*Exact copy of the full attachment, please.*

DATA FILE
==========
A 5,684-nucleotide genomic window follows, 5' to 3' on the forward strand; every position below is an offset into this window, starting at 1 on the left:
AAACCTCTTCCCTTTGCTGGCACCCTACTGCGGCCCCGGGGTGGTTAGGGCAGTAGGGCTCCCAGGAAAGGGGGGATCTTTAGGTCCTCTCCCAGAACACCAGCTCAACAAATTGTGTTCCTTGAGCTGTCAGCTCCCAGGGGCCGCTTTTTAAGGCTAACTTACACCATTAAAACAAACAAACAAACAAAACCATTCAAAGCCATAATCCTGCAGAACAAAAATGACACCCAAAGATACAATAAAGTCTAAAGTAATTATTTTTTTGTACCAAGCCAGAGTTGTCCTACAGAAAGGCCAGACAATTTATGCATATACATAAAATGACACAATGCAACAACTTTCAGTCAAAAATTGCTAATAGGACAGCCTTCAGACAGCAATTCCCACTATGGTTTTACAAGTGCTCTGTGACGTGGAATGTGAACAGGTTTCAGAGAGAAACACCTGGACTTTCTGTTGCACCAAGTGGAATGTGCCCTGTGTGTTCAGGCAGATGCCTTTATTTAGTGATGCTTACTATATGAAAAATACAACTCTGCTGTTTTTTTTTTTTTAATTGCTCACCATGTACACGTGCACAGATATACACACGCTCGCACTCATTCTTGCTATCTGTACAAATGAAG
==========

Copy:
A 5,684-nucleotide genomic window follows, 5' to 3' on the forward strand; every position below is an offset into this window, starting at 1 on the left:
AAACCTCTTCCCTTTGCTGGCACCCTACTGCGGCCCCGGGGTGGTTAGGGCAGTAGGGCTCCCAGGAAAGGGGGGATCTTTAGGTCCTCTCCCAGAACACCAGCTCAACAAATTGTGTTCCTTGAGCTGTCAGCTCCCAGGGGCCGCTTTTTAAGGCTAACTTACACCATTAAAACAAACAAACAAACAAAACCATTCAAAGCCATAATCCTGCAGAACAAAAATGACACCCAAAGATACAATAAAGTCTAAAGTAATTATTTTTTTGTACCAAGCCAGAGTTGTCCTACAGAAAGGCCAGACAATTTATGCATATACATAAAATGACACAATGCAACAACTTTCAGTCAAAAATTGCTAATAGGACAGCCTTCAGACAGCAATTCCCACTATGGTTTTACAAGTGCTCTGTGACGTGGAATGTGAACAGGTTTCAGAGAGAAACACCTGGACTTTCTGTTGCACCAAGTGGAATGTGCCCTGTGTGTTCAGGCAGATGCCTTTATTTAGTGATGCTTACTATATGAAAAATACAACTCTGCTGTTTTTTTTTTTTTAATTGCTCACCATGTACACGTGCACAGATATACACACGCTCGCACTCATTCTTGCTATCTGTACAAATGAAG